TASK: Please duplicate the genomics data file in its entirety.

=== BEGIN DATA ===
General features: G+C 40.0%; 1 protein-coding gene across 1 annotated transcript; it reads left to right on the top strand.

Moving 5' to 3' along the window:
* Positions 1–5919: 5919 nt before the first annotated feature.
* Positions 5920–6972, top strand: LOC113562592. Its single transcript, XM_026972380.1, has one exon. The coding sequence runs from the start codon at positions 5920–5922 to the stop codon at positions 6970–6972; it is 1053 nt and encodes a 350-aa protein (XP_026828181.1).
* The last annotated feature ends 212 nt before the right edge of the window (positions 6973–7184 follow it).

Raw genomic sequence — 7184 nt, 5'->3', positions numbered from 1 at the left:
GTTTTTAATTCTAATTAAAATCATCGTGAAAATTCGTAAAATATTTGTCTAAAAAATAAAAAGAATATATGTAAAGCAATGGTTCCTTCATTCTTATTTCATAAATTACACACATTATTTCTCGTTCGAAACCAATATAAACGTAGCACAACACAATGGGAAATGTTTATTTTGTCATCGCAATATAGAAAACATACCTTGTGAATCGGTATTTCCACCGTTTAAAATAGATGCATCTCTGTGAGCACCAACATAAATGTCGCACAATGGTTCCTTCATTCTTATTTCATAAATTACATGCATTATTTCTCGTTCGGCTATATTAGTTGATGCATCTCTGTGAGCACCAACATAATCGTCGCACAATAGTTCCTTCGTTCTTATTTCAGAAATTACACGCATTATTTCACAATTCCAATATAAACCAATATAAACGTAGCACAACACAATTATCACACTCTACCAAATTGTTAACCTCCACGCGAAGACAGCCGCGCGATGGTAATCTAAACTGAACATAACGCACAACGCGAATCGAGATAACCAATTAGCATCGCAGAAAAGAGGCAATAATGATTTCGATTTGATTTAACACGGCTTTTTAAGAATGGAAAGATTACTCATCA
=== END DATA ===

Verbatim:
General features: G+C 40.0%; 1 protein-coding gene across 1 annotated transcript; it reads left to right on the top strand.

Moving 5' to 3' along the window:
* Positions 1–5919: 5919 nt before the first annotated feature.
* Positions 5920–6972, top strand: LOC113562592. Its single transcript, XM_026972380.1, has one exon. The coding sequence runs from the start codon at positions 5920–5922 to the stop codon at positions 6970–6972; it is 1053 nt and encodes a 350-aa protein (XP_026828181.1).
* The last annotated feature ends 212 nt before the right edge of the window (positions 6973–7184 follow it).

Raw genomic sequence — 7184 nt, 5'->3', positions numbered from 1 at the left:
GTTTTTAATTCTAATTAAAATCATCGTGAAAATTCGTAAAATATTTGTCTAAAAAATAAAAAGAATATATGTAAAGCAATGGTTCCTTCATTCTTATTTCATAAATTACACACATTATTTCTCGTTCGAAACCAATATAAACGTAGCACAACACAATGGGAAATGTTTATTTTGTCATCGCAATATAGAAAACATACCTTGTGAATCGGTATTTCCACCGTTTAAAATAGATGCATCTCTGTGAGCACCAACATAAATGTCGCACAATGGTTCCTTCATTCTTATTTCATAAATTACATGCATTATTTCTCGTTCGGCTATATTAGTTGATGCATCTCTGTGAGCACCAACATAATCGTCGCACAATAGTTCCTTCGTTCTTATTTCAGAAATTACACGCATTATTTCACAATTCCAATATAAACCAATATAAACGTAGCACAACACAATTATCACACTCTACCAAATTGTTAACCTCCACGCGAAGACAGCCGCGCGATGGTAATCTAAACTGAACATAACGCACAACGCGAATCGAGATAACCAATTAGCATCGCAGAAAAGAGGCAATAATGATTTCGATTTGATTTAACACGGCTTTTTAAGAATGGAAAGATTACTCATCA